Diagnosis of Pyrazolone Drug Sensitivity: Clinical History Versus Skin Testing and In Vitro Testing
Pyrazolone drug hypersensitivity (PDH) may manifest as angioedema, urticaria, and/or life threatening anaphylactic shock. Although it has been suggested that PDH is an immunologic, probably IgE-mediated reaction, the diagnosis of PDH is still based on clinical history because there is no reliable in vitro diagnostic method currently used in clinical practice. The goal of this study was to evaluate the reliability of various methods to confirm a diagnosis of PDH. Twenty-eight patients with prior history of 71 reactions to pyrazolone drugs were studied. In all patients, pyrazolone drugs induced urticaria and angioedema. In addition, laryngeal edema occurred in 14 patients and anaphylactic shock with loss of consciousness in five patients. Skin prick test and intradermal tests using increasing concentrations of noraminophenazone were performed in 25 patients. Sera of all 28 patients were negative for pyrazolone-specific IgE as determined by an immunoenzymatic method. Peripheral blood mononuclear cells proliferative responses to pyrazolone were studied by a lymphocyte proliferation test with 3H-thymidine incorporation. Incubation of peripheral blood mononuclear cells with increasing concentrations of noraminophenazone did not induce any significant proliferation responses. Our study demonstrated that 1) intradermal skin tests correlate poorly with the clinical history of hypersensitivity reaction; and 2) in vitro tests are not useful in establishing a diagnosis of PDH.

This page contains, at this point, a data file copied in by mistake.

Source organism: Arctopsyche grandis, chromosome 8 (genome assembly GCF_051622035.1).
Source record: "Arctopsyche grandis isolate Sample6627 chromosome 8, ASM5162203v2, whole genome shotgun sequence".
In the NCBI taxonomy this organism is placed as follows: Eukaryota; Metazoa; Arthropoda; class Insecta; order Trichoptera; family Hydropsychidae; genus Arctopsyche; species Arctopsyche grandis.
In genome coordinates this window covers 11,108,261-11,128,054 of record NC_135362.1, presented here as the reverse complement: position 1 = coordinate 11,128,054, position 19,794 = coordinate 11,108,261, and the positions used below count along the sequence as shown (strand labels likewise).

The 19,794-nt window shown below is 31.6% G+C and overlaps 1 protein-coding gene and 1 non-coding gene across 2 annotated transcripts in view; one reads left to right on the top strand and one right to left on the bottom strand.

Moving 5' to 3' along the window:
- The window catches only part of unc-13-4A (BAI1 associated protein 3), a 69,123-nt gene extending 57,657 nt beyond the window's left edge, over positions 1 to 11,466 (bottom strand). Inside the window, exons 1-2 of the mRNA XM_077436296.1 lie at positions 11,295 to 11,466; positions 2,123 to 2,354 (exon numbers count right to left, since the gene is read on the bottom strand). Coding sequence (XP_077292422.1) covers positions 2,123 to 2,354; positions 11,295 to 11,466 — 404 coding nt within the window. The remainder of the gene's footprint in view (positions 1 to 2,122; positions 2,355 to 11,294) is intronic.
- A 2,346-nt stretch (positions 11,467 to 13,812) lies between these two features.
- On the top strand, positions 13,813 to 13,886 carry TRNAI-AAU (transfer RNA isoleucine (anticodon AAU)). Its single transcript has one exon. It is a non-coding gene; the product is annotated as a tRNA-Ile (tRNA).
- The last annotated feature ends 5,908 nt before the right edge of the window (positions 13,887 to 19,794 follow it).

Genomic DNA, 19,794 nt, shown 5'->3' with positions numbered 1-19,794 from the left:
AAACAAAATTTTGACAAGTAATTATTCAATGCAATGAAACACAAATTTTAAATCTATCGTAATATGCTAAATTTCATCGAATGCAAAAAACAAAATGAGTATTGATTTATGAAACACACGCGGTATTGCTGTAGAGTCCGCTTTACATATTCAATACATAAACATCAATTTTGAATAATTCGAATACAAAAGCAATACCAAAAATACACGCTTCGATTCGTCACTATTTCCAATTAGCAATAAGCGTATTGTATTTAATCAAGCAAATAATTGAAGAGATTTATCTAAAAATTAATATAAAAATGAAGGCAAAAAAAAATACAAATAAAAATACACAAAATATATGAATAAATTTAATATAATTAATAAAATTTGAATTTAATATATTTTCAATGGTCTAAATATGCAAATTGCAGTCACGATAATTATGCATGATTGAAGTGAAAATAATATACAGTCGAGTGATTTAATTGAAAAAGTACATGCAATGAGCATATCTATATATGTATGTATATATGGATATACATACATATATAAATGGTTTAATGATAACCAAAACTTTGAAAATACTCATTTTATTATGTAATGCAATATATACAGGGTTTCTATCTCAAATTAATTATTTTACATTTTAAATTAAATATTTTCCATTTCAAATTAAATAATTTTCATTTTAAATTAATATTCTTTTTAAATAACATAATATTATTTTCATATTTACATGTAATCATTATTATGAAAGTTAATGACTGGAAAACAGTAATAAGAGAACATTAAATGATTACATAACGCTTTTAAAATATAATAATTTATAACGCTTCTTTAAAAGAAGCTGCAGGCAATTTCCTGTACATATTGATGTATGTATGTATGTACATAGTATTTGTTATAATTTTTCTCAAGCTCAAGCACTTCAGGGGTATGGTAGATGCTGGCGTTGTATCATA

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Document Type: Research Article
Publication date: 1999-11-01
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- Allergy and Asthma Proceedings is a peer reviewed publication dedicated to distributing timely scientific research regarding advancements in the knowledge and practice of allergy, asthma and immunology. Its primary readership consists of allergists and pulmonologists.
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